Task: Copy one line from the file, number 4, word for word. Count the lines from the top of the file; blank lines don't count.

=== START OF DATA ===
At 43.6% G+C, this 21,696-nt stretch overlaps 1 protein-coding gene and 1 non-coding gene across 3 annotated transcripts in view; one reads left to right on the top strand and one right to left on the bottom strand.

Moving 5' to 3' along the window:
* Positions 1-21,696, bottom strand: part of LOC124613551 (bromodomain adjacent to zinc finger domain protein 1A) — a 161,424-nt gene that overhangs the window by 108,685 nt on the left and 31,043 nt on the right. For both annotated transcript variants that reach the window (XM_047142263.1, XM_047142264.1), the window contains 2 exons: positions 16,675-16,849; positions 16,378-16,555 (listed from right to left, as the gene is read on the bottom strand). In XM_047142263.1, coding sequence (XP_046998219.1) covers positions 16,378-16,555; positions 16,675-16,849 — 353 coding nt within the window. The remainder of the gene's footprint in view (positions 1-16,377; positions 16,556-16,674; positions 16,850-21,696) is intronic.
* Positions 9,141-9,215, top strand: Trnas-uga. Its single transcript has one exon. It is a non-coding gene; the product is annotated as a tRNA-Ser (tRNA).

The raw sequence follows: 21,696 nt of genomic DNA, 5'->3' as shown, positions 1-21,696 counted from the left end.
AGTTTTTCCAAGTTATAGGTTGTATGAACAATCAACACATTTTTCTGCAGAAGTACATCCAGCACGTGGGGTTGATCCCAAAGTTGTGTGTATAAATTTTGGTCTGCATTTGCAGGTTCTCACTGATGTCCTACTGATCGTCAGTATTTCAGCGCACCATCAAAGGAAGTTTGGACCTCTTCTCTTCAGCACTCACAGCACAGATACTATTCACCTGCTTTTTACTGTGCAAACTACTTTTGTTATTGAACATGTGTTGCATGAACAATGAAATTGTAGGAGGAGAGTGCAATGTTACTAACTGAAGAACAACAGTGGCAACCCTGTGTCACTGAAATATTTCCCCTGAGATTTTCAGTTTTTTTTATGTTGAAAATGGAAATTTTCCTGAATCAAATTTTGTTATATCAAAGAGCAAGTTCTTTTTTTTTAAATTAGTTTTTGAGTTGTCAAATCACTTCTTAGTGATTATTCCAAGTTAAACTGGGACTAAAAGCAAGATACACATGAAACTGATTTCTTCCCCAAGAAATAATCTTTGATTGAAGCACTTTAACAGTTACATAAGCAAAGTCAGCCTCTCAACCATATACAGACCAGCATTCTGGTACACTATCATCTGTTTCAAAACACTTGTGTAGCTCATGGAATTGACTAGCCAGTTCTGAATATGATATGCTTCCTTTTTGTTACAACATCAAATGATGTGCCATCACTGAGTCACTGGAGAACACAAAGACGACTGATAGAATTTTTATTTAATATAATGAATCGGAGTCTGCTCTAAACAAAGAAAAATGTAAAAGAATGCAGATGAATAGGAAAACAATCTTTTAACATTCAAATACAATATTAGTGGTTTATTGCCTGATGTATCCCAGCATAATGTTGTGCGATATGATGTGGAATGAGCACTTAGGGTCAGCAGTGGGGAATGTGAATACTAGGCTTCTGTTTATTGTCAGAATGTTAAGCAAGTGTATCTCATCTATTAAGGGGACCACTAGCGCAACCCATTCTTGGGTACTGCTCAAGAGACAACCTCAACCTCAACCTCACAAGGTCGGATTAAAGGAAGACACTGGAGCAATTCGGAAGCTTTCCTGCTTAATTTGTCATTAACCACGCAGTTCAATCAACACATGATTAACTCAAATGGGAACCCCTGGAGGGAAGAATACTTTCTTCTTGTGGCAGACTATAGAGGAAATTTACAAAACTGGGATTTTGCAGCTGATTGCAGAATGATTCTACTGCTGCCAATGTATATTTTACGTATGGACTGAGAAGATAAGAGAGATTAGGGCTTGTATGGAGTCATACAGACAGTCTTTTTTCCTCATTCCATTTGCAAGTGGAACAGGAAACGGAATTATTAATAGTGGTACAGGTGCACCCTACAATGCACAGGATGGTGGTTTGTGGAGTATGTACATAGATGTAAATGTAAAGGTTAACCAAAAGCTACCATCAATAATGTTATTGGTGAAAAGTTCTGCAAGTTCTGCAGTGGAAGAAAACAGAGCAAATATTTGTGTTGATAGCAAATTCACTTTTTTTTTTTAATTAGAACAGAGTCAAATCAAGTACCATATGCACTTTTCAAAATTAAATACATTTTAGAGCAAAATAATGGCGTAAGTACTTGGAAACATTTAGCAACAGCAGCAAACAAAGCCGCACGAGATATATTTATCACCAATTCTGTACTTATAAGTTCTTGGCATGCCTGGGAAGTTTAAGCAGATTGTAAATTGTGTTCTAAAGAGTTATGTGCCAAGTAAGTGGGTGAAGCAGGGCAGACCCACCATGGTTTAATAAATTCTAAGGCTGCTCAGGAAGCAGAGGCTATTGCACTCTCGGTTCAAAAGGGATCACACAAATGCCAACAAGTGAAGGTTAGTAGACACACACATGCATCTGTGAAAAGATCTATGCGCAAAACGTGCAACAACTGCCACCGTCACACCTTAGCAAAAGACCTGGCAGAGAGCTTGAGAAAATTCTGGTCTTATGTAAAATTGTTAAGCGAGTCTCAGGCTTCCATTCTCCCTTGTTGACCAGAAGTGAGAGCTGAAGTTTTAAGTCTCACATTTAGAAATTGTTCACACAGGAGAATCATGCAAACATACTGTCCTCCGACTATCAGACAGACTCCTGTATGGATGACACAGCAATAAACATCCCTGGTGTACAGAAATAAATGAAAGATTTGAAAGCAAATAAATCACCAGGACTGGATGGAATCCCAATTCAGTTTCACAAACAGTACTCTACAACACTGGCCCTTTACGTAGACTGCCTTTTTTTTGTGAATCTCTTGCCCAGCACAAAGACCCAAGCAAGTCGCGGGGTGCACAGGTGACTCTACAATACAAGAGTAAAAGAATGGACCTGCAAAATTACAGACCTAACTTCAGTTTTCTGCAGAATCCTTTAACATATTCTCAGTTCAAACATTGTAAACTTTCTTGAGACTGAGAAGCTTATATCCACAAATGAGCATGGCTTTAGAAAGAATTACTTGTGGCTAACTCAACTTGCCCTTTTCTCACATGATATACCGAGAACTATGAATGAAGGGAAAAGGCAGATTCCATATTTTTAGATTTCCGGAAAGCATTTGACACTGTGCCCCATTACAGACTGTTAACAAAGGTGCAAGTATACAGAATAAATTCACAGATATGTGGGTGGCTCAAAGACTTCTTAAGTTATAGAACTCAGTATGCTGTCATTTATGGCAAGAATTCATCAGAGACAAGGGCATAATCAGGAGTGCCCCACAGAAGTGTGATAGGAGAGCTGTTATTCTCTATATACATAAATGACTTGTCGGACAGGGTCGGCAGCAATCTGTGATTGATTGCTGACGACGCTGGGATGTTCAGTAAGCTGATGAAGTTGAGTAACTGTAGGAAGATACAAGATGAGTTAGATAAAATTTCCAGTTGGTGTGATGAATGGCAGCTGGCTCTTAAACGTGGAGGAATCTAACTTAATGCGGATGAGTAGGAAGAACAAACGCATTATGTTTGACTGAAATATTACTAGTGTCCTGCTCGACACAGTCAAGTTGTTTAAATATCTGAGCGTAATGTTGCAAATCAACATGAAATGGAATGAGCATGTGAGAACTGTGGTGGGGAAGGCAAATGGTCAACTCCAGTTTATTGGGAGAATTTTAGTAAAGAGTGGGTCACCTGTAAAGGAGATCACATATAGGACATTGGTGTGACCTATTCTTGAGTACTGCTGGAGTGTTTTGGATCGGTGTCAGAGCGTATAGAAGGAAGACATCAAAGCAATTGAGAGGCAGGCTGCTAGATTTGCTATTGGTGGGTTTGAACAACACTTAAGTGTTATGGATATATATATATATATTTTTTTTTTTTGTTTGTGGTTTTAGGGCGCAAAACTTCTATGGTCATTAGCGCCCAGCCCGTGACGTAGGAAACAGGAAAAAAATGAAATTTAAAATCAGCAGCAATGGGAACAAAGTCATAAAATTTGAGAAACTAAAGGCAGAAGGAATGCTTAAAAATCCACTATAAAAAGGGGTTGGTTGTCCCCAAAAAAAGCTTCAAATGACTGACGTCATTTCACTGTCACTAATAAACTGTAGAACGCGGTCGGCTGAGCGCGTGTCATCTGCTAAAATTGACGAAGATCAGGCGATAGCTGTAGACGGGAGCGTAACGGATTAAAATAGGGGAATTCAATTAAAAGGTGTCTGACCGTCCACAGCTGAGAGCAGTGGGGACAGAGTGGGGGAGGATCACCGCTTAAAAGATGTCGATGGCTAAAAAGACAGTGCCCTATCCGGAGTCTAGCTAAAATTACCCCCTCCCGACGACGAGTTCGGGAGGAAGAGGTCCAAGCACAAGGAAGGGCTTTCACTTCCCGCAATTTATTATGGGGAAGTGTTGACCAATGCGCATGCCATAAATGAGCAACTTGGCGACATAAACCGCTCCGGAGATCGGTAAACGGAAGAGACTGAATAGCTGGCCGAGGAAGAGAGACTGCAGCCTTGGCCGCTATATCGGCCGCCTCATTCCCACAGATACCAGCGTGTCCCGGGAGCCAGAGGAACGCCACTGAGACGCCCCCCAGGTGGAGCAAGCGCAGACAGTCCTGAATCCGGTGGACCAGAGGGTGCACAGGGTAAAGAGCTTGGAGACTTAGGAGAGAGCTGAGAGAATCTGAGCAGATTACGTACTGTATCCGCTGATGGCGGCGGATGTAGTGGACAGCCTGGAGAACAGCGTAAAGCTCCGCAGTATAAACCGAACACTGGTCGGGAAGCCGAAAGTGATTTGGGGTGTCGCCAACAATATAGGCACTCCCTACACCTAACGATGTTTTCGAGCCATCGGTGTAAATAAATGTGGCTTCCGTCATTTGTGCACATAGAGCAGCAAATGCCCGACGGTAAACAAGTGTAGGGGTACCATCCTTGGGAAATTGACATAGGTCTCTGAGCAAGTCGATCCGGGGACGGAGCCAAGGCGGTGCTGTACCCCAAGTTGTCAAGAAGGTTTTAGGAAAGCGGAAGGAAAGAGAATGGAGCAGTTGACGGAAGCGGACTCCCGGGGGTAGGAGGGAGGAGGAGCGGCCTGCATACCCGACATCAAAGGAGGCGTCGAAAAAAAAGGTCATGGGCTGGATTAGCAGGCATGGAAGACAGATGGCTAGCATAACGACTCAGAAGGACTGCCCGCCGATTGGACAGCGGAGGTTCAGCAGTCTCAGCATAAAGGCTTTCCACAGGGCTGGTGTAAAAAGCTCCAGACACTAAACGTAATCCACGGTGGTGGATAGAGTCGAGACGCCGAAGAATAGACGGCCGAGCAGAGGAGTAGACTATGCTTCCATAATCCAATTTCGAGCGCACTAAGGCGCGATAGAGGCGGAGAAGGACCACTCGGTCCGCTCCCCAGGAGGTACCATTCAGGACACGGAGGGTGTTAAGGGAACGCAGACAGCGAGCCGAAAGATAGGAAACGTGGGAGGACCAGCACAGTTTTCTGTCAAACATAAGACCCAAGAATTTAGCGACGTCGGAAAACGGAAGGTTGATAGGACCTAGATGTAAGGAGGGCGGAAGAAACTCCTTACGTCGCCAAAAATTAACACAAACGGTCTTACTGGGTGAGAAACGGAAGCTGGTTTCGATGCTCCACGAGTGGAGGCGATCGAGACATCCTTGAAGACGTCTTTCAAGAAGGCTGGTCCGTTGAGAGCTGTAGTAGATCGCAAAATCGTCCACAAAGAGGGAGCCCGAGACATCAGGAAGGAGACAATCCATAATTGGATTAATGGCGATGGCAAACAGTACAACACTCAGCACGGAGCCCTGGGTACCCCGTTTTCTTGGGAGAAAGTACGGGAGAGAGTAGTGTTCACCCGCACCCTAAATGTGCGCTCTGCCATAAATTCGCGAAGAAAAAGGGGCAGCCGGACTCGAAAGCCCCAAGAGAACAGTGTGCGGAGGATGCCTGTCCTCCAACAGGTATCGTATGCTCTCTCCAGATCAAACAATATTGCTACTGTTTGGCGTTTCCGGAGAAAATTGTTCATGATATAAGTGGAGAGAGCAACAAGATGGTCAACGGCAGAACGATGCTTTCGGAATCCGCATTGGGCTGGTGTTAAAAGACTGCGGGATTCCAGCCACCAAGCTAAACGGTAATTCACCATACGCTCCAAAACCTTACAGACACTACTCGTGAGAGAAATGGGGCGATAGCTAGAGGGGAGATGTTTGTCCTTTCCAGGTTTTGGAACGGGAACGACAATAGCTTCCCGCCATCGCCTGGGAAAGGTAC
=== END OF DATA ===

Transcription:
* Positions 9,141-9,215, top strand: Trnas-uga. Its single transcript has one exon. It is a non-coding gene; the product is annotated as a tRNA-Ser (tRNA).